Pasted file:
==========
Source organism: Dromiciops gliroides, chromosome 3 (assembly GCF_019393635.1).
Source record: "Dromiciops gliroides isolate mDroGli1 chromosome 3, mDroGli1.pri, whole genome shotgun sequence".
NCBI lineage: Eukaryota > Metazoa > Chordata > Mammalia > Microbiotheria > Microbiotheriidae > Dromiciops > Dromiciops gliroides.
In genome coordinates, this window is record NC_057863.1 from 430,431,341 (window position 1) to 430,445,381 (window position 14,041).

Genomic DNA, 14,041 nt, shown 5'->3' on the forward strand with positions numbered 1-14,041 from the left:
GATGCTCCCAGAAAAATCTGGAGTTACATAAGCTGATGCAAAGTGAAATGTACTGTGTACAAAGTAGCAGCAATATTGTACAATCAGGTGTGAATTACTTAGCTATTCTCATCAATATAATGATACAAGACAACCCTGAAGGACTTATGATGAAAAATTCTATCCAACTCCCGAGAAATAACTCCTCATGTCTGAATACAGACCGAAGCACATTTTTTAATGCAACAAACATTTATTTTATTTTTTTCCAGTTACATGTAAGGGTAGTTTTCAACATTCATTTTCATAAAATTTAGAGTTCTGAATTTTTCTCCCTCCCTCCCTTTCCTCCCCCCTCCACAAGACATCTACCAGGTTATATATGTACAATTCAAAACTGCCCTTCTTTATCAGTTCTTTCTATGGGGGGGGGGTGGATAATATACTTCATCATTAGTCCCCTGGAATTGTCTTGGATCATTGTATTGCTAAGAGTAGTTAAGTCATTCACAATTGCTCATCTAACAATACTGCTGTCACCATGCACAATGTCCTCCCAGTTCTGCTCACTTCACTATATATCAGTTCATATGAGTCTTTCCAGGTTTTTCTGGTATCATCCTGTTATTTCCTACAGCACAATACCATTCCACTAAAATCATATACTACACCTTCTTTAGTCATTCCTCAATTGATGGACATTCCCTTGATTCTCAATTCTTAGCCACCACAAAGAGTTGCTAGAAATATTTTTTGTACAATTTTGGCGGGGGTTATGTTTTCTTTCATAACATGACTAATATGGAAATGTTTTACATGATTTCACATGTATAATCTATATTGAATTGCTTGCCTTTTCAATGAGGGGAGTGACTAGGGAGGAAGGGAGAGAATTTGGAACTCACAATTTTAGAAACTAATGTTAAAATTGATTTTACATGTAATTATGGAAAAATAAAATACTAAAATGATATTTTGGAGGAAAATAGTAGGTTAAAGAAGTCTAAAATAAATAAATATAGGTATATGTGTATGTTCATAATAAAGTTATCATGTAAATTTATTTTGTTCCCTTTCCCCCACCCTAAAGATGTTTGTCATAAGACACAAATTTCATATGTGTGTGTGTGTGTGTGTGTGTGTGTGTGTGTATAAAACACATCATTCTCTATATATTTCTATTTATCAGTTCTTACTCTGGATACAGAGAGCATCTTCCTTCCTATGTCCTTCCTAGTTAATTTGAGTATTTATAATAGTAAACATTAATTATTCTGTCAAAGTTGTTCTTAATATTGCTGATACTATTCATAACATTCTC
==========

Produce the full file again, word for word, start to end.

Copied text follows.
Source organism: Dromiciops gliroides, chromosome 3 (assembly GCF_019393635.1).
Source record: "Dromiciops gliroides isolate mDroGli1 chromosome 3, mDroGli1.pri, whole genome shotgun sequence".
NCBI lineage: Eukaryota > Metazoa > Chordata > Mammalia > Microbiotheria > Microbiotheriidae > Dromiciops > Dromiciops gliroides.
In genome coordinates, this window is record NC_057863.1 from 430,431,341 (window position 1) to 430,445,381 (window position 14,041).

Genomic DNA, 14,041 nt, shown 5'->3' on the forward strand with positions numbered 1-14,041 from the left:
GATGCTCCCAGAAAAATCTGGAGTTACATAAGCTGATGCAAAGTGAAATGTACTGTGTACAAAGTAGCAGCAATATTGTACAATCAGGTGTGAATTACTTAGCTATTCTCATCAATATAATGATACAAGACAACCCTGAAGGACTTATGATGAAAAATTCTATCCAACTCCCGAGAAATAACTCCTCATGTCTGAATACAGACCGAAGCACATTTTTTAATGCAACAAACATTTATTTTATTTTTTTCCAGTTACATGTAAGGGTAGTTTTCAACATTCATTTTCATAAAATTTAGAGTTCTGAATTTTTCTCCCTCCCTCCCTTTCCTCCCCCCTCCACAAGACATCTACCAGGTTATATATGTACAATTCAAAACTGCCCTTCTTTATCAGTTCTTTCTATGGGGGGGGGGTGGATAATATACTTCATCATTAGTCCCCTGGAATTGTCTTGGATCATTGTATTGCTAAGAGTAGTTAAGTCATTCACAATTGCTCATCTAACAATACTGCTGTCACCATGCACAATGTCCTCCCAGTTCTGCTCACTTCACTATATATCAGTTCATATGAGTCTTTCCAGGTTTTTCTGGTATCATCCTGTTATTTCCTACAGCACAATACCATTCCACTAAAATCATATACTACACCTTCTTTAGTCATTCCTCAATTGATGGACATTCCCTTGATTCTCAATTCTTAGCCACCACAAAGAGTTGCTAGAAATATTTTTTGTACAATTTTGGCGGGGGTTATGTTTTCTTTCATAACATGACTAATATGGAAATGTTTTACATGATTTCACATGTATAATCTATATTGAATTGCTTGCCTTTTCAATGAGGGGAGTGACTAGGGAGGAAGGGAGAGAATTTGGAACTCACAATTTTAGAAACTAATGTTAAAATTGATTTTACATGTAATTATGGAAAAATAAAATACTAAAATGATATTTTGGAGGAAAATAGTAGGTTAAAGAAGTCTAAAATAAATAAATATAGGTATATGTGTATGTTCATAATAAAGTTATCATGTAAATTTATTTTGTTCCCTTTCCCCCACCCTAAAGATGTTTGTCATAAGACACAAATTTCATATGTGTGTGTGTGTGTGTGTGTGTGTGTGTGTGTATAAAACACATCATTCTCTATATATTTCTATTTATCAGTTCTTACTCTGGATACAGAGAGCATCTTCCTTCCTATGTCCTTCCTAGTTAATTTGAGTATTTATAATAGTAAACATTAATTATTCTGTCAAAGTTGTTCTTAATATTGCTGATACTATTCATAACATTCTC